ShareThis Page
News

High school students to maintain Three Rivers Heritage Trail near bridge

| Saturday, Dec. 21, 2013, 7:54 p.m.

Users of the Three Rivers Heritage Trail could find walking and riding the trail a little easier this winter because a team of high school students will spend some of their weekends clearing snow from the path, the project's organizers said.

The focus will be on the trail around the Hot Metal Bridge, said Nancy Schaeffer, program manager for the Student Conservation Association. She said Elizabeth Tata, president and secretary of the Laurel Foundation, suggested the idea.

Because the organization had students working at the Southside Park, off South 18th Street, it was easy enough to put snow removal on their work list.

“The kids want to work, and they want to make money,” Schaeffer said. “This will just be a little add-on.”

Soma Chatterji, 28, of Friendship, the students' team leader, said she thinks the program will be popular with the students because of its high profile.

“Something like that helps a lot of people out, and it has an immediate effect,” she said.

Any leftover money will be used to pay the students to remove invasive vines that are damaging trees along the riverfront, she said.

The Friends of the Riverfront, a nonprofit that promotes public use of the riverfronts in the Pittsburgh area, helped set up the project.

Jeff McCauley, stewardship coordinator, said the focus is on helping people who use the trail to commute to work, and it will help people who use the trail for recreation.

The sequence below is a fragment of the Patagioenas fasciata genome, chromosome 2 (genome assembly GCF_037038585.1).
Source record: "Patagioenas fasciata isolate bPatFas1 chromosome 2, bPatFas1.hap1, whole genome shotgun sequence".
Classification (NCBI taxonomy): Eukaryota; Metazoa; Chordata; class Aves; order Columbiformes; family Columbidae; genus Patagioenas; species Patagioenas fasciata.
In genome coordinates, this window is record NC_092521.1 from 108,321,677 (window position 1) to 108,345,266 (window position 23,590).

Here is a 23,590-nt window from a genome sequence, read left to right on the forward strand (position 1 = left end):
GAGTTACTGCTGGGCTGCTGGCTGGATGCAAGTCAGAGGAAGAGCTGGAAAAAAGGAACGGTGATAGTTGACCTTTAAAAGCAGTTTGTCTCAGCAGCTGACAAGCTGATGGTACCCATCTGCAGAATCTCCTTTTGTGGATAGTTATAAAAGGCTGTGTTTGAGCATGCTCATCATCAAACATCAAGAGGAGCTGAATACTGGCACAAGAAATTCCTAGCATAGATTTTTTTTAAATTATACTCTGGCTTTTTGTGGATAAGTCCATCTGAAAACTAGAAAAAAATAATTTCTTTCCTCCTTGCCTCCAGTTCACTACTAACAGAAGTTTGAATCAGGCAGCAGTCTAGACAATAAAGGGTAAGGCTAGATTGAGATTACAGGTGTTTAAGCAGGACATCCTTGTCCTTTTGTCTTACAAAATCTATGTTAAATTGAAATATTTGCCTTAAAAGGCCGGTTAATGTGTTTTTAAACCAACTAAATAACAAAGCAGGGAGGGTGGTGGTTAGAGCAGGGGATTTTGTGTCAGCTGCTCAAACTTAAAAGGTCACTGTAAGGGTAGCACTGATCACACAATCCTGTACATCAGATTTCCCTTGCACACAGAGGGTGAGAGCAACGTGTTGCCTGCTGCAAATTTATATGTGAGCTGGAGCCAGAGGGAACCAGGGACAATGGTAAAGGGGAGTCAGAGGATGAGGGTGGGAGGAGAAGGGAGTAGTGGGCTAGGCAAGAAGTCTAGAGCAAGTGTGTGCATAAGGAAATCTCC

“It provides them a safe passage,” he said.

The Laurel Foundation is funding the project with a $5,500 grant, which pays the students minimum wage. The money is part of a larger grant for other work, Schaeffer said.

The Laurel Foundation is a Downtown-based organization that funds community projects in Southwestern Pennsylvania. The Student Conservation Association is a national environmental leadership program.

Brian Bowling is a staff writer for Total Trib Media. Contact him at 412-325-4301 or bbowling@tribweb.com.

TribLIVE commenting policy

You are solely responsible for your comments and by using TribLive.com you agree to our Terms of Service.

We moderate comments. Our goal is to provide substantive commentary for a general readership. By screening submissions, we provide a space where readers can share intelligent and informed commentary that enhances the quality of our news and information.

While most comments will be posted if they are on-topic and not abusive, moderating decisions are subjective. We will make them as carefully and consistently as we can. Because of the volume of reader comments, we cannot review individual moderation decisions with readers.

We value thoughtful comments representing a range of views that make their point quickly and politely. We make an effort to protect discussions from repeated comments either by the same reader or different readers

We follow the same standards for taste as the daily newspaper. A few things we won't tolerate: personal attacks, obscenity, vulgarity, profanity (including expletives and letters followed by dashes), commercial promotion, impersonations, incoherence, proselytizing and SHOUTING. Don't include URLs to Web sites.

We do not edit comments. They are either approved or deleted. We reserve the right to edit a comment that is quoted or excerpted in an article. In this case, we may fix spelling and punctuation.

We welcome strong opinions and criticism of our work, but we don't want comments to become bogged down with discussions of our policies and we will moderate accordingly.

We appreciate it when readers and people quoted in articles or blog posts point out errors of fact or emphasis and will investigate all assertions. But these suggestions should be sent via e-mail. To avoid distracting other readers, we won't publish comments that suggest a correction. Instead, corrections will be made in a blog post or in an article.

click me